In our house toys are toys. We have consciously attempted to avoid labelling things as boys’ or girls’ toys and have encouraged exploration outside of what conventional marketing would dictate.
My nine year old son just finished playing Calico Critters animal doll set with his 3 year old sister and 4 year old brother.
Earlier today my daughter came in from outside, upset that her brother didn’t want her to play the make believe soldier game.
When my big boys were younger, I bought them a toy kitchen. (Gasp!) They loved it. They also had a grocery cart, toy food, a cash register.
There are all sorts of costumes in the kids’ tickle trunk; superhero costumes, wigs, funny glasses, animal costumes, old skirts of mine and funky hats. The skirts were in the tickle trunk long before my daughter was even a glimmer. My boys use it for capes and wear it as a skirt when their creative play requires a femme fatale.
These same boys have watched the Little Mermaid movie over and over. Currently, my daughter’s favourite move is “Zoro”. Clearly, our children do not realize that they are breaking all of the gender limitations on toys and play. What rebels!
We have embraced the idea that all toys are for all kids, no matter their colour or target market audience. Imaginative play should be just that, imaginative. The whole point is that kids can be any character and wear any costume, no matter the gender.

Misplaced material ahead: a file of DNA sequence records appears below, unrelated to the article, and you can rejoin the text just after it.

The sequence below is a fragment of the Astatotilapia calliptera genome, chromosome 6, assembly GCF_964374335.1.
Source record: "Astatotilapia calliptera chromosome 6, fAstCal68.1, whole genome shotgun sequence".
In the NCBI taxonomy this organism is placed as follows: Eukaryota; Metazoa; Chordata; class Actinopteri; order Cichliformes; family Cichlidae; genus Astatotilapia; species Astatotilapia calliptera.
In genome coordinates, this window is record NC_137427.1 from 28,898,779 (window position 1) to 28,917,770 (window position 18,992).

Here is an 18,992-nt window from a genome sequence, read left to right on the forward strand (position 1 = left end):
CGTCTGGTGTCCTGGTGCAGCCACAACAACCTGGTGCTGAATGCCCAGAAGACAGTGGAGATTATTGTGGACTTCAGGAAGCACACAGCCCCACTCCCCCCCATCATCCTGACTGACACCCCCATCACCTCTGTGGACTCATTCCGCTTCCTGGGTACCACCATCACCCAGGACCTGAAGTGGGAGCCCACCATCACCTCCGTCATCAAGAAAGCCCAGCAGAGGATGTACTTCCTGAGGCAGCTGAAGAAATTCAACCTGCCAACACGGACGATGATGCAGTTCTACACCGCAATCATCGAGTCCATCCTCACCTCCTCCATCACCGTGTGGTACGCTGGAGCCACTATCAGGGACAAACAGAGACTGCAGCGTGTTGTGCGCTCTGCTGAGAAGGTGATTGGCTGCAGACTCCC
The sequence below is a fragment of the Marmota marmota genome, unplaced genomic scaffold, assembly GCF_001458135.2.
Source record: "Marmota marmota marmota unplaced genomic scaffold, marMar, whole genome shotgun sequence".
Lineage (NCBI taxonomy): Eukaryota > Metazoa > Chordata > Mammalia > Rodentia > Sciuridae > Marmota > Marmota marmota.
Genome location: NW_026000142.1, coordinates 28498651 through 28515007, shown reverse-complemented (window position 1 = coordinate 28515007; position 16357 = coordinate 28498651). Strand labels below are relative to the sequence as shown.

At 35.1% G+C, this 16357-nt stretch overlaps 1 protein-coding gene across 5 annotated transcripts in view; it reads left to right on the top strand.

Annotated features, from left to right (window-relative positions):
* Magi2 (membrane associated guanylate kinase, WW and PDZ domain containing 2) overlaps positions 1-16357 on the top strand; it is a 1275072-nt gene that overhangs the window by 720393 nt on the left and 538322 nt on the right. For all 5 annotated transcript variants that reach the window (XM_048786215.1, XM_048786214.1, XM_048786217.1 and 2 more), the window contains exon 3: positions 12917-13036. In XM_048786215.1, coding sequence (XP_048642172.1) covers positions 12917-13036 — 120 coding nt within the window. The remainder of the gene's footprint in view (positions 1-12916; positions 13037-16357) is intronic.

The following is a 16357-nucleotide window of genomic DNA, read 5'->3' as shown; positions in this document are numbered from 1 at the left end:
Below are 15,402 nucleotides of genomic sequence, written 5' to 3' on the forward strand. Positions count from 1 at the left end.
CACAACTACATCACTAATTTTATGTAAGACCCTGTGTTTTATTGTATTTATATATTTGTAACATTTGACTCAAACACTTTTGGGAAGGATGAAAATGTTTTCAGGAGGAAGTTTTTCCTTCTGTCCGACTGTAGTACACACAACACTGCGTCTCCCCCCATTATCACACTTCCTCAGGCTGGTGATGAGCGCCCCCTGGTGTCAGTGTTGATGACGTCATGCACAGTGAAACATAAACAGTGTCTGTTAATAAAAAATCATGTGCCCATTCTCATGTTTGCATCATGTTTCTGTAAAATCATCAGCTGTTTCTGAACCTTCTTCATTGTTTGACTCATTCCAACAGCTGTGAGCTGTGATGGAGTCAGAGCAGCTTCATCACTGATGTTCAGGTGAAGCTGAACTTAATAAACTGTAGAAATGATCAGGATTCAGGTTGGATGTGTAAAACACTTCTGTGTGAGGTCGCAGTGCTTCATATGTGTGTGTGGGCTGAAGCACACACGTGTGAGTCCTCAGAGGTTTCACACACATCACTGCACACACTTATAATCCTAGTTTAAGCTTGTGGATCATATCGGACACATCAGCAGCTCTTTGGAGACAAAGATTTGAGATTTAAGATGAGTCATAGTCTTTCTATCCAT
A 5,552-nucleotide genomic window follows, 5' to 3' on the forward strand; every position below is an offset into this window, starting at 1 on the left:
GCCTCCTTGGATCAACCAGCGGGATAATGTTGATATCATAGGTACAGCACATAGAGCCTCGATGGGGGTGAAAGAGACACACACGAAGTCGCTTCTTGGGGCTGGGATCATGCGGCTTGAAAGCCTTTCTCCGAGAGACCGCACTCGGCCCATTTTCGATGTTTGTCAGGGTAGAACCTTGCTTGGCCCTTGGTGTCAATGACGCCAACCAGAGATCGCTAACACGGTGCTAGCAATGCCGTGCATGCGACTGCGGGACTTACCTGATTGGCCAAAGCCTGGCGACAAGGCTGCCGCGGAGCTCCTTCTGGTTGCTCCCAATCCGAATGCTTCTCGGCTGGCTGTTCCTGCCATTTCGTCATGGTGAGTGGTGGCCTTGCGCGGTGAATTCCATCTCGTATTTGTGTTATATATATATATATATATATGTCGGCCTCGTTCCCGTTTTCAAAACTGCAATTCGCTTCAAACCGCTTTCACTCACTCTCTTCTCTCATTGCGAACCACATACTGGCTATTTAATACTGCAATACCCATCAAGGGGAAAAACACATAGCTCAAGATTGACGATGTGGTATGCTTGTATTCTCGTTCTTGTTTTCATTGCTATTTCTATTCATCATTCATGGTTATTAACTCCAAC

A few years ago my mom brought over my old worn out Barbie dolls from my childhood. The boys played superheroes and civilians with them. One afternoon my oldest sons had two of their friends over. The Barbies were in a pile with the “guys” a.k.a the superhero figures. These two boys laughed. They asked my big kids why they played with ‘girls’ toys.” The question was asked with a distinctive mocking tone of voice. Not one that was lost on my sons either. My children were surprised. It hadn’t occurred to them that these were girls’ toys. They had always just been…….toys. Sadly, then my boys felt embarrassed. I could see it on their faces.
My boys came to me confused and upset that their friends were making fun of their toys. I approached the kids and explained that in our house, toys are toys and colours are colours. There is no such thing as toys only boys or girls can play with and enjoy, or colours that only boys or girls can wear or call their favourite. These boys looked shocked. This idea was completely out of their frame of reference. They had never heard of such an insane idea!
“Now,” I said to them, “imagine the possibilities. There is a world of toys out there that you didn’t even know you were allowed to enjoy! Have fun!” Then I left the room.
Upon returning, worn out Barbie was battling Batman in an epic save the world battle. And all of the boys were playing.